Portuguese Cornbread



My bread-making skills were a little rusty, so I approached this recipe much more methodically than I would normally. I needn’t have been nervous. It was easy as could be, and my family declared it the best bread I’d ever made. Of course, if you don’t want to make it yourself, you can easily get cornbread at a Portuguese bakery.


I couldn’t find corn flour, so I put some cornmeal in the food processor and that worked just fine. And since it’s only for the outside, cornmeal will do, too.


Cornbread (Pāo de Milho)




1¼ cups (310 mL) fine white or yellow cornmeal

3 tsp (15mL) fine salt

1¼ cups (310 mL) boiling water

2 tsp (10 mL) granulated sugar

1 cup (250 mL) lukewater water

2 packages active dry yeast (2 Tbsp/30mL)

3¼ cups (810 mL) all-purpose flour

½ cup (125 mL) white or yellow corn flour (approx.)


In a large bowl, blend the cornmeal and salt. Add the boiling water and stir until smooth. Let cool for 10 minutes until lukewarm.


Meanwhile, in a measuring cup, dissolve the sugar in lukewarm water. Sprinkle in the yeast and let stand for about 10 minutes, until frothy. Stir the yeast mixture vigorously with a fork and stir into the cornmeal mixture. Gradually mix in the all-purpose mixture, until well combined. Turn out onto a well-surfaced surface and knead for 10 minutes or until smooth and elastic.


Gather the dough into a ball, place in a lightly greased ball, and turn to grease all over. Cover and let rise in a draft-free place for about 1½ hours or until doubled in bulk.


Punch down the dough. Shape into a round loaf or two small ones. Roll the dough in the corn flour until well covered. Place the loaf on a well-greased baking sheet or 8-inch (20 cm) cake pan. Cover and let rise in a draft-free place for 45 minutes or until doubled in bulk. Sprinkle with additional corn flour just before baking.


Recipe excerpted from Pimentos & Piri Piri (Whitecap Books) by Carla Azevedo.


Screen Shot 2014-03-28 at 7.13.49 PM

Screen Shot 2014-03-28 at 7.15.31 PM


Screen Shot 2014-03-28 at 10.22.48 PM

This recipe is slightly more involved than the simple clam dish Carla showed me on the video, but she was teaching me the very basics. For those of you ready for something more interesting, this dish promises a hearty meal, and a more unusual one. To be served with Portuguese cornbread, of course. (Recipe follows.)


Photo by Ryan Szulz, from the Pimentos & Piri Piri (Whitecap Books).

Clams in Cataplana with Pork, White Wine, and Coriander


A cataplana, a hinged clam-shaped cooking vessel, is so popular in the Algarve beach resorts that dozens of dishes have been named after it. If you do not have a cataplana, use a wok or a large pot with a tight-fitting lid and carefully cover the lid with a kitchen towel; do not uncover the pot while cooking.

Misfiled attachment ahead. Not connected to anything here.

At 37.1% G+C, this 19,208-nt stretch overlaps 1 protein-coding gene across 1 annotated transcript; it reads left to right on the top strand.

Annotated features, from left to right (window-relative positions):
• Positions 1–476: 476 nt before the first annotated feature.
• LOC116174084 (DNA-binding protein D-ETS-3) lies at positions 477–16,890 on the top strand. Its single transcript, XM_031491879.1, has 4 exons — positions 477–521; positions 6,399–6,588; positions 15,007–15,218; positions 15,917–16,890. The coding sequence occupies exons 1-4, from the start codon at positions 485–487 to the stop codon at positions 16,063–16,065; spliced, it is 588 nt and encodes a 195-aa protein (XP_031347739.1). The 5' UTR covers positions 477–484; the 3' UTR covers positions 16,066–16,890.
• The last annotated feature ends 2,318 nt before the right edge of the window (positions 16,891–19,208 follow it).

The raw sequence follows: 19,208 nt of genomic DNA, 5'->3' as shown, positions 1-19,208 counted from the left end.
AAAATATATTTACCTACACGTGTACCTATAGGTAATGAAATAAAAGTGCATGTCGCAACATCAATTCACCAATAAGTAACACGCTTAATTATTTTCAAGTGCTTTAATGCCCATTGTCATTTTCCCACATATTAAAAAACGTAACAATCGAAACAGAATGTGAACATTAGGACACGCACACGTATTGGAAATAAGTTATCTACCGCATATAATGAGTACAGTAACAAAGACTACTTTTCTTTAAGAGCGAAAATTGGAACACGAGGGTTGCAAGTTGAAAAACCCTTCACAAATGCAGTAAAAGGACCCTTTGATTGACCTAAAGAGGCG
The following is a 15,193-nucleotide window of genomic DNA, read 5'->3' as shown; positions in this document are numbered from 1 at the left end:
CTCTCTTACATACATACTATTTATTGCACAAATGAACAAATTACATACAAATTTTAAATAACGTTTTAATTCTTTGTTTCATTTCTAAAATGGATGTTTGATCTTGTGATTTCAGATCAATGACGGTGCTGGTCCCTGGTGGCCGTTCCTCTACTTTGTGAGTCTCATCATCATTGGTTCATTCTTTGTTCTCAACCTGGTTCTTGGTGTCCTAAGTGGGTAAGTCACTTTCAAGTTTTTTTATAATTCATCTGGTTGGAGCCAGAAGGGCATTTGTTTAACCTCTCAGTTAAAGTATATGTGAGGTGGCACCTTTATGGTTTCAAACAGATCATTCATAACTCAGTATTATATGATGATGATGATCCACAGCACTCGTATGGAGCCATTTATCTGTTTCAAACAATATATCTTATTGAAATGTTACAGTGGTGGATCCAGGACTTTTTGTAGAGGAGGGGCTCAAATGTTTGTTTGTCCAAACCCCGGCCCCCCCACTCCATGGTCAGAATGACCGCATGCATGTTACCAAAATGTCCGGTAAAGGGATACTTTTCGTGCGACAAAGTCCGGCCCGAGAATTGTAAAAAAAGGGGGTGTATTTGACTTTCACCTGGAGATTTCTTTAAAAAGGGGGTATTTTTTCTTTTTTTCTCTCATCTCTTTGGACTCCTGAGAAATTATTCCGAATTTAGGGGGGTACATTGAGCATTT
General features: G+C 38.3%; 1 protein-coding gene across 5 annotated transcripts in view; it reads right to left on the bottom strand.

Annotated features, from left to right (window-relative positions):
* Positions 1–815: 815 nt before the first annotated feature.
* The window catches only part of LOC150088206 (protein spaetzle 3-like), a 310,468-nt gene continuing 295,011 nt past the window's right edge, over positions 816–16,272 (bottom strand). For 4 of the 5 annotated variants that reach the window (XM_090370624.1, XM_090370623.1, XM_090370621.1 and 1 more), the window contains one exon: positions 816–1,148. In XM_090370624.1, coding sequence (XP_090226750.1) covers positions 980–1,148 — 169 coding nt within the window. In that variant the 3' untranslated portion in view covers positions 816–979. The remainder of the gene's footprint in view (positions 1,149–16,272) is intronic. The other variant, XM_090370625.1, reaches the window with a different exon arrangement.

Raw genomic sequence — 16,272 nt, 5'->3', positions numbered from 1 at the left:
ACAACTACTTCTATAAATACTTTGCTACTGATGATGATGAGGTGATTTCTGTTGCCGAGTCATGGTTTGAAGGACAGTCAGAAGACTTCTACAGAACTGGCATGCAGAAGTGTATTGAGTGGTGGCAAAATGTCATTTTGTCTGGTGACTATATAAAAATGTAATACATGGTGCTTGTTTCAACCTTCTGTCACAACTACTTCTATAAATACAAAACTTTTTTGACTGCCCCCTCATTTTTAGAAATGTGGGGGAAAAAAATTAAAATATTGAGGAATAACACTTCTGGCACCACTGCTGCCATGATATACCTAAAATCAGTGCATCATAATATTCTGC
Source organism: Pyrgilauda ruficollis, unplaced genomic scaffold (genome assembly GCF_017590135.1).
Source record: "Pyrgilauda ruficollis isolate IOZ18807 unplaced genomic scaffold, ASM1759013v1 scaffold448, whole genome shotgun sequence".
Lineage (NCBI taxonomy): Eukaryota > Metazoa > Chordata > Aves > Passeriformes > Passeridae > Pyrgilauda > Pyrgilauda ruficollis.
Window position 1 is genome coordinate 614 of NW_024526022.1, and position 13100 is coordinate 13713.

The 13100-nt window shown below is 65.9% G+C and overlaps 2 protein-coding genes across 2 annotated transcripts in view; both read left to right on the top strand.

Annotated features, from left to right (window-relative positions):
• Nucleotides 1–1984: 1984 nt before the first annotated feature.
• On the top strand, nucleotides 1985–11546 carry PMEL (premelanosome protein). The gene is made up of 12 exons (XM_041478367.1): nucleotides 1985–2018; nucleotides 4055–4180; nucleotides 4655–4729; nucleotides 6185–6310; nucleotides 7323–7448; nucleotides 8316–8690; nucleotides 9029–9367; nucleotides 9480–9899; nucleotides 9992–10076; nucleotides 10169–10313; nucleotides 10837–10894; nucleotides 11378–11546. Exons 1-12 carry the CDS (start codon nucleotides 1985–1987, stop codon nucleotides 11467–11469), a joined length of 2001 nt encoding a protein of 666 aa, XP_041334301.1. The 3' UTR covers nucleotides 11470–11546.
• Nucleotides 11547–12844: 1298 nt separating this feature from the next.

• 2 lb (1 kg) Manila clams

• ¼ cup (60 ml) olive oil

• 4 oz (120 g) pork tenderloin,

• 1 onion, chopped

• 3 cloves garlic, minced

• 1 ½ cups (375 ml) peeled, 
seeded, and chopped tomatoes

• ½ red bell pepper, seeded,
 cored, and diced

• 4 oz (120 g) chouriço, sliced
 into ½ -inch (1 cm) pieces

• 1 bay leaf

• ½ tsp (2 ml) fine salt

• ¼ tsp (1 ml) coarsely 
ground black pepper

• ½ tsp (2 ml) dried oregano

• ½ tsp (1 ml) piri-piri sauce
 or Tabasco sauce

• ½ cup (125 ml) dry white

• ¼ cup (60 ml) chopped
 fresh coriander

• 2 slices prosciutto, chopped

1. Using a stiff brush, scrub the clams under cold running water to remove any surface sand and grit. Discard any clams that are not tightly closed. Set aside.

2. In a large heavy saucepan or Dutch oven, heat the oil over medium heat; cook the pork for 2 to 3 minutes, until browned, and transfer to a dish; reserve. Add the onion and garlic and cook, stirring occasionally, for 3 to 5 minutes, until softened. Add the tomatoes, red pepper, chouriço, bay leaf, salt, pepper, oregano, and piri-piri sauce; simmer for 7 to 10 minutes, until slightly thickened.

3. Transfer half of the tomato mixture to bottom of cataplana. Arrange the clams overtop and cover with the remaining tomato mixture. Tightly secure the cataplana lid and simmer over medium-high heat for 5 minutes. Flip the cataplana over and unlatch it; add the reserved pork and the wine and sprinkle with the coriander and prosciutto. Tightly secure the cataplana lid and cook until the shells open and the pork juices run clear when pierced with fork, 5 to 8 minutes (check for doneness after 5 minutes of cooking and continue cooking if meat is still pink). Discard any clams that have not opened. Serve.